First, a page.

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Alex Carnevale

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Frank in all directions

Jean Cocteau and Jean Marais

Simply cannot go back to them

Roll your eyes at Samuel Beckett

John Gregory Dunne and Joan Didion

Metaphors with eyes

Life of Mary MacLane

Circle what it is you want

Not really talking about women, just Diane

Felicity's disguise

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« In Which We Spy Through The Panes »



Christmas Eve was an excuse to get out of the house. Shortly after lunch, we’d pile into the car with some idea of a place we had never visited and a vague sense of how to get there. Dad drove. Even after the invention of compact discs, we listened to a cassette my parents had picked up during their honeymoon in Indonesia, a black market recording of Boney M and The Eagles singing carols.

When we lived in California we returned each year to Balboa Island, which is the West Coast’s idea of Venice, Italy, all charming wrinkles removed. Celebrities and business tycoons and doctors and lawyers and heirs and the deeply deeply in debt build lavish homes along complex cul-de-sacs of water canals that eventually lead to the Pacific. We walked, jaws slack, fog-chilled hands wrapped around cups of hot chocolate, along the narrow sidewalks between the mansions and the water and looked through wide-open windows as strangers enjoyed their Christmas dinner and opened their presents.

Far from any relatives of our own, we spied through panes frosted with spray-on snow, attempted to understand what it is like when people and their loved ones willingly stay in one place, go through the same golden motions all silent, holy night. We each picked a house we would live in, given the chance, a spot on the map in which we’d want our story to take place.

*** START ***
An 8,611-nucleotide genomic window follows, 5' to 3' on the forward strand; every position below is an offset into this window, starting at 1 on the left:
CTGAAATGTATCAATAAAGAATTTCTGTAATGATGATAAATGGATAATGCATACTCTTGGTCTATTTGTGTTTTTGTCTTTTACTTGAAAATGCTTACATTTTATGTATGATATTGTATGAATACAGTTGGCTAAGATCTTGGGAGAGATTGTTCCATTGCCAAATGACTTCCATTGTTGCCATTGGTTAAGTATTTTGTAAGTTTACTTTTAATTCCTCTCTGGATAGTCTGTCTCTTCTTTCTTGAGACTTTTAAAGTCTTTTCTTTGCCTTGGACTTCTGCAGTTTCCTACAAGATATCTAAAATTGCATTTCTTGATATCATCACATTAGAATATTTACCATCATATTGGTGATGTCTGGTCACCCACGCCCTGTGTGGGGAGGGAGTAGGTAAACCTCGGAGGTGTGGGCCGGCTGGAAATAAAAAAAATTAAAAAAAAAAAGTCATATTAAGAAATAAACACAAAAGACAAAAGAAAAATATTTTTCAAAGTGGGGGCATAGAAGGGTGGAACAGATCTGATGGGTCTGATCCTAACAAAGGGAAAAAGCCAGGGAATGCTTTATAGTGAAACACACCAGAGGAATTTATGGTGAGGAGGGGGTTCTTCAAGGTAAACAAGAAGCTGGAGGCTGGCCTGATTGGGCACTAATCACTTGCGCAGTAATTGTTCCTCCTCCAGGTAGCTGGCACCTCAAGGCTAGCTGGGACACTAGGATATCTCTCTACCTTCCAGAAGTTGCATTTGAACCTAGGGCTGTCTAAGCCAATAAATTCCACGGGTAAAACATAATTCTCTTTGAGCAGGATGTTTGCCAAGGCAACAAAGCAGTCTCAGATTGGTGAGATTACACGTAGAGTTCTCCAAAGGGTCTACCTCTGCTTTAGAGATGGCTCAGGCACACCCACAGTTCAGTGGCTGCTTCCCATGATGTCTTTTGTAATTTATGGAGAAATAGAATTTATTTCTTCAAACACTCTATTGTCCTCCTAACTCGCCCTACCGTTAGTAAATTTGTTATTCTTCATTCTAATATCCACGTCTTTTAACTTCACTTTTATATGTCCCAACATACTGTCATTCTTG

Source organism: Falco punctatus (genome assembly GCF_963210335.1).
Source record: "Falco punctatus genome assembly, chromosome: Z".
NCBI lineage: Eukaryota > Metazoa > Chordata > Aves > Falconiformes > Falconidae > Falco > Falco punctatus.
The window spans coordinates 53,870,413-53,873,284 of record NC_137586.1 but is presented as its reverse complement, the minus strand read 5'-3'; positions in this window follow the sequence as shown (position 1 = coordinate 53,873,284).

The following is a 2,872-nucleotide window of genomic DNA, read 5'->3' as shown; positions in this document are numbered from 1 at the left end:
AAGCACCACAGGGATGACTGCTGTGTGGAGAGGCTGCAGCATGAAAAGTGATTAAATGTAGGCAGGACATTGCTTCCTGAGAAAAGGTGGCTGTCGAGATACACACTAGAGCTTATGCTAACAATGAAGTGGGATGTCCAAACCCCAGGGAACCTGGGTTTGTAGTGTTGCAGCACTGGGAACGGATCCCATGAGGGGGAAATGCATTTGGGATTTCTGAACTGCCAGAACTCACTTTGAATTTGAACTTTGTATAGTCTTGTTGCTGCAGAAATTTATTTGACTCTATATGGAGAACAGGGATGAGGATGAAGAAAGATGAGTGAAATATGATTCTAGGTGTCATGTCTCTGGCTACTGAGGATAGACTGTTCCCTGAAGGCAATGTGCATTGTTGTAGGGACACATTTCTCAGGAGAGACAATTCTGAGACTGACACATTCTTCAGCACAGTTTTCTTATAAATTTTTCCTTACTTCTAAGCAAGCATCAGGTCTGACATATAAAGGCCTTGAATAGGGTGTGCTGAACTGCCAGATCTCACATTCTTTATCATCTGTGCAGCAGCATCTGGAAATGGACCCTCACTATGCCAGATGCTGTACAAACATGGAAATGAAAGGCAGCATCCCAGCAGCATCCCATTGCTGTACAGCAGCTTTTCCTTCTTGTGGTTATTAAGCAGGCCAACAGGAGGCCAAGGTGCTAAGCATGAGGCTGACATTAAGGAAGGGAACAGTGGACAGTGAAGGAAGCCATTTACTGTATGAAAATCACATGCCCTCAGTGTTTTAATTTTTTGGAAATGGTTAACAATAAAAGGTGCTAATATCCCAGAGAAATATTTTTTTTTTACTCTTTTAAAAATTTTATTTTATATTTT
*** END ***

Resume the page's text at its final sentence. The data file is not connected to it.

Some years later we were stranded on an island a few miles off the Bay of Marseille. My father had asked the ferry attendant whether or not there was anything open on Christmas Eve on either of the two islands we were to visit, one of them home to Monte Cristo’s Chateau d’If, the other a sad strip of summer condominiums and a small convenience store; the man had said, yes, yes, of course, everything is open, restaurants, bars, the Chateau! The prison was indeed open for our visit — boring, empty, drafty — and as our stomachs rumbled in anticipation we climbed back onto the ferry and drifted further from the city towards the second island, where a restaurant reputedly served a Christmas duck just for hungry VanderBijls. When we finally realized that we'd been hoodwinked  — that the only thing barely open on the island was the convenience store, cashier nodding off into the dusk, the ferry had turned its back on us, not to return for two and a half hours. 

It almost never snows in Southern France but it gets cold, especially on the water in December. The mistral howled against tightly-closed shutters. My mother purchased chocolate, gone chalky with age, from the little store and we huddled in a small shelter on one corner of the island waiting, hungry, foreign and terribly alone in the deepening darkness. By the time the ferry came back, we were dancing and belting carols at the top of our lungs just to keep warm.